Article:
NPI's Cascadia Advocate

Offering commentary and analysis from Washington, Oregon, and Idaho, The Cascadia Advocate is the Northwest Progressive Institute's uplifting perspective on world, national, and local politics.

Thursday, May 16th, 2019

New York Mayor Bill de Blasio enters the crowded 2020 Democratic presidential field

New York City May­or Bill de Bla­sio just released a video declar­ing his inten­tion to wrest con­trol of the White House away from Don­ald Trump.

Mayor Bill de Blasio

May­or Bill de Bla­sio has announced his run for the White House (Pho­to: Kevin Case, repro­duced under a Cre­ative Com­mons license)

Look­ing at the video, it is easy to see why the may­or thinks he has a good shot at the Demo­c­ra­t­ic nomination.

In the video, de Bla­sio high­lights his most pop­u­lar poli­cies (uni­ver­sal pre-kinder­garten for New York­ers and intro­duc­ing a $15 min­i­mum wage) and points out that his admin­is­tra­tion has tan­gled with Trump and beat­en him.

As he puts it: “I’ve beat­en him before and I’ll do it again.”

In a Demo­c­ra­t­ic Par­ty that has moved to the left in response to Trump’s poli­cies, hav­ing a record of pro­gres­sive pol­i­cy­mak­ing and (even more impor­tant­ly) beat­ing the White House in court over Trump’s key issue – immi­gra­tion – might seem like a recipe for attract­ing droves of moti­vat­ed voters.

But there are already dozens of oth­er Democ­rats — gov­er­nors, for­mer gov­er­nors, Unit­ed States Rep­re­sen­ta­tives, Unit­ed States Sen­a­tors, a for­mer Vice Pres­i­dent — seek­ing the party’s 2020 pres­i­den­tial nomination.

Although the may­or has imple­ment­ed some poli­cies that are pop­u­lar in New York City, his over­all record as a leader is mixed. Despite cam­paign­ing on the issue of home­less­ness, the num­ber of home­less peo­ple in New York has increased since he became may­or. Mean­while, New York City’s hous­ing depart­ment was so incom­pe­tent that the fed­er­al gov­ern­ment had to take over much of it.

A homeless teen in New York

De Blasio’s admin­is­tra­tion has failed to keep cam­paign promis­es to help the home­less in New York City (Pho­to: Robert Sci­fo, repro­duced under a Cre­ative Com­mons license)

Many New York­ers see the may­or as uncon­nect­ed and dis­in­ter­est­ed in the needs of their city, and his actions often rein­force that perception.

He fre­quent­ly arrives late to impor­tant events, engages in pet­ty per­son­al vendet­tas with the state gov­er­nor and the media, and has left four­teen exec­u­tive-lev­el posi­tions in the city bureau­cra­cy unfilled for over a year.

He is so unpop­u­lar that Observ­er (a New York-based news site) head­line spec­u­lat­ed that his pres­i­den­tial run was mere­ly an excuse to get away from his con­stituents. Three quar­ters of New York­ers told a poll­ster that they didn’t want de Bla­sio to run. When MSNBC asked sub­way com­muters about his cam­paign launch, answers includ­ed, “he needs help, seri­ous­ly,” and “are you kidding?”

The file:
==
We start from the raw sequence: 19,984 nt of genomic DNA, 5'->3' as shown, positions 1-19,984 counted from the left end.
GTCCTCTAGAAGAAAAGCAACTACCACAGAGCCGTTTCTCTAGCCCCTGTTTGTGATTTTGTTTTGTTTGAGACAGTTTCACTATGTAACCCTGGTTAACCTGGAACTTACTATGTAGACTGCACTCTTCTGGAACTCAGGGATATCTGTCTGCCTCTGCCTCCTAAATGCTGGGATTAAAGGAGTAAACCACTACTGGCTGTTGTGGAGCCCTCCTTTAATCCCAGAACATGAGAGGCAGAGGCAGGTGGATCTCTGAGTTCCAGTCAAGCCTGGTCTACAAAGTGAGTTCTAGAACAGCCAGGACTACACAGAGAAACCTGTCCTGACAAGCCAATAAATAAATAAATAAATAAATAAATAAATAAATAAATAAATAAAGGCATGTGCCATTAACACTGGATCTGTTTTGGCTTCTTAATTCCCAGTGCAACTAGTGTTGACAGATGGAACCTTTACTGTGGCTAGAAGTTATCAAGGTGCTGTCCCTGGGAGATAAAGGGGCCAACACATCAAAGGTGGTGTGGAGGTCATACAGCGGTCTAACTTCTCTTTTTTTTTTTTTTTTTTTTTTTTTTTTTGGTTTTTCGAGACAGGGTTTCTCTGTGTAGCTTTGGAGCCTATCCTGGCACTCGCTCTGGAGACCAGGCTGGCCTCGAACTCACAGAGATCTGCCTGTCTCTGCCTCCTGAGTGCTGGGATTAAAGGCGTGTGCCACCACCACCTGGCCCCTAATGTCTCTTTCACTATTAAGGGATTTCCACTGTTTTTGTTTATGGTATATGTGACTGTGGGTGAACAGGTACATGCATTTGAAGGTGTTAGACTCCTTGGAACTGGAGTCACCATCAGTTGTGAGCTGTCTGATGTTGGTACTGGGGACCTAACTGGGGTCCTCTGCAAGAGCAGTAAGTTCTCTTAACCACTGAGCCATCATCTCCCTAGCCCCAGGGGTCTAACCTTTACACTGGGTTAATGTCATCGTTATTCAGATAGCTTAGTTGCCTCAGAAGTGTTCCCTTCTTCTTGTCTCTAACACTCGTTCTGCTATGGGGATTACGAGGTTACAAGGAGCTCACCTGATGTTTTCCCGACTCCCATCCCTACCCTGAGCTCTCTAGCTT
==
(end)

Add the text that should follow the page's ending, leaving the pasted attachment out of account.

Out­side his city, de Blasio’s cause is not far­ing much bet­ter. In New York State, the May­or came dead last in a poll of Demo­c­ra­t­ic candidates.

He is also get­ting nowhere in the cru­cial ear­ly states of Iowa and New Hamp­shire. He cur­rent­ly polls between 0% and 1% among Democ­rats nation­al­ly. He would need the stars to align in his favor to even con­tend for the nomination.

How­ev­er, he is far from the only can­di­date that can be said about.

A recent poll by Morn­ing Con­sult showed that there are four­teen can­di­dates cur­rent­ly run­ning who polled at 1% or less among Demo­c­ra­t­ic vot­ers, and that poll didn’t include all the can­di­dates cur­rent­ly running!

The pri­ma­ry start­ed out as the most diverse field of can­di­dates ever, but since the start of Feb­ru­ary the field has almost dou­bled in size, and it’s not so diverse any­more. Two of the can­di­dates – Bernie Sanders and Joe Biden – are the cur­rent fron­trun­ners and have plen­ty of name recog­ni­tion. How­ev­er, most of the new entries are described by Vox as an “epi­dem­ic of ran­dom white men,” none of whom have made sig­nif­i­cant inroads in polling.

The recent influx of straight white guys into the Demo­c­ra­t­ic pres­i­den­tial pri­ma­ry has exposed a seri­ous prob­lem in Amer­i­can pol­i­tics and with our mass media in par­tic­u­lar. While can­di­dates of col­or, women and America’s first open­ly gay per­son to run for the pres­i­den­cy have been strug­gling for months to cast them­selves as legit­i­mate, white men exhib­it “a cer­tain type of priv­i­lege in… think­ing they can just drop into the race at the last minute,” to quote FiveThirtyEight’s Nate Sil­ver.

This priv­i­lege has been proven by stud­ies – men are far less cau­tious about run­ning for office than women, while women weigh the risks more and wait until they have more experience.

Bill de Bla­sio might be the epit­o­me of this phe­nom­e­non. He believes he has a shot at the nom­i­na­tion when there is no evi­dence to sug­gest he can mount a cred­i­ble can­di­da­cy in a crowd­ed field, and he believes he can run the entire coun­try when many peo­ple think he could be doing a much bet­ter job run­ning New York City.

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